The first three chapters are set in a steampunk San Francisco, which is lovely given the abundance of steampunk culture in the real-world Bay area. I love Lazear's use of hot-rod culture in the steampunk chapters, with the protagonist Noli modifying an "old Hestin-Dervish Pixy" which belonged to her father, a section which I read in tandem with an article on Rat-Rods, a trend in hot-rodding that shares some kinship with the steampunk aesthetic. As a girl working on hot-rods,Noli belongs to the ever-growing steampunk New Woman's club, joining the likes of Alexia Tarabotti and most of Cherie Priest's protagonists. However, Noli's rebel-thrill-seeking ways do not follow her throughout the book, and she loses all semblance to the New Woman when she is shipped off to a strict reform school for girls at the end of chapter three.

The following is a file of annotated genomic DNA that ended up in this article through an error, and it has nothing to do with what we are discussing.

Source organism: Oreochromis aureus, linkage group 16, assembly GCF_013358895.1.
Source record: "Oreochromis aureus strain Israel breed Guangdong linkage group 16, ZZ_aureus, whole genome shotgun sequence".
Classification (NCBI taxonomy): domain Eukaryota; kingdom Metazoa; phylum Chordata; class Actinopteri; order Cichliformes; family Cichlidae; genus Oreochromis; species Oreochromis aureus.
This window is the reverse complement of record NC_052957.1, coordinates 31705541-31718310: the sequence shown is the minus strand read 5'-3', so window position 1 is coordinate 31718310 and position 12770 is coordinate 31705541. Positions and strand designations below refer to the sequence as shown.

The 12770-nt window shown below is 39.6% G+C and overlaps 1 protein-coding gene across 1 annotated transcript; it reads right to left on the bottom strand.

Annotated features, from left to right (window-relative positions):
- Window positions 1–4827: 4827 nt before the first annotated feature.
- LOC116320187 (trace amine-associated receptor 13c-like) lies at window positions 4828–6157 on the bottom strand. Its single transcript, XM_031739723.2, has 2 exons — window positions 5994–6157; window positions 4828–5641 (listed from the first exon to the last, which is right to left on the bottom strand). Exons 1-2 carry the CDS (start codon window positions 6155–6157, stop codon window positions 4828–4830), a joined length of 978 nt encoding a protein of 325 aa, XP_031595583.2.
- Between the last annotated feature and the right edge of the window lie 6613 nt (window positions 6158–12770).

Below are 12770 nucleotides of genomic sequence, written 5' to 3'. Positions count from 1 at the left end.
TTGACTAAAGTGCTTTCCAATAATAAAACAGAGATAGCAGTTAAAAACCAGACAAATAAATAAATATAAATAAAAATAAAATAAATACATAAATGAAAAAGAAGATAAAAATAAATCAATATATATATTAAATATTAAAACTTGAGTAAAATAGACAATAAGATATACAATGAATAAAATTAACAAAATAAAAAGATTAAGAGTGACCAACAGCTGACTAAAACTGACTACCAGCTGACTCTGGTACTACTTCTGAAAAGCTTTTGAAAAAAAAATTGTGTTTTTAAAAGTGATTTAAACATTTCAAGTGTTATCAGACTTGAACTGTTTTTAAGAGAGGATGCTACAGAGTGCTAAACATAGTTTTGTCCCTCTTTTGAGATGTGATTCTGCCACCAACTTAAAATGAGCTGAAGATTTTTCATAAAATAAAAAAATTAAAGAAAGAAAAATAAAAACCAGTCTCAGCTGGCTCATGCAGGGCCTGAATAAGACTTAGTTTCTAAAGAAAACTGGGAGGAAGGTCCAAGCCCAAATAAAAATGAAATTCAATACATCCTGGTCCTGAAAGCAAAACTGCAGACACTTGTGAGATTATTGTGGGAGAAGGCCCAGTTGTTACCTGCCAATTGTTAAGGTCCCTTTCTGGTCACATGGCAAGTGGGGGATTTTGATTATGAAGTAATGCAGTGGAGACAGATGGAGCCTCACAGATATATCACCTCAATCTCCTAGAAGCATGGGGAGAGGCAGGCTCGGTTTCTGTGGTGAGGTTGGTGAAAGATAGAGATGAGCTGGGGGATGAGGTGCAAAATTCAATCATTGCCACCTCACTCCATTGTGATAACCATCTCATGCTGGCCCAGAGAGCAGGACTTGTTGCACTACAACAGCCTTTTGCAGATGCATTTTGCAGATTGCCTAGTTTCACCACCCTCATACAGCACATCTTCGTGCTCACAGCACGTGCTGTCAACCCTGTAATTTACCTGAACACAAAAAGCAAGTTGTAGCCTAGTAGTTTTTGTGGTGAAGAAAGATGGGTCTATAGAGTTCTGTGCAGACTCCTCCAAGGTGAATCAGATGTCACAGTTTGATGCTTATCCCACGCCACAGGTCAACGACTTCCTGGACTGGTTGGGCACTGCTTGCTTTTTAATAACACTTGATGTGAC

While this is to be expected, given the soul-crushing atmosphere of Findlay House, a hybrid of an insane asylum and the bedroom from Charlotte Perkins Gilman's "The Yellow Wallpaper," I was nevertheless disappointed by how entirely cowed Noli becomes in the face of behavior modifying punishments. I was further saddened that Noli's penchant for working with machines is likewise forgotten during her sojourn at Findlay House, so that by the time she escapes, all steampunk aspects have been left behind, save in passing. Despite these quibbles, this section of the book is Lazear's strongest, and taken on its own is a brilliant bit of writing. I stayed up late, needing to know if Noli survived the ordeal, and how she did so.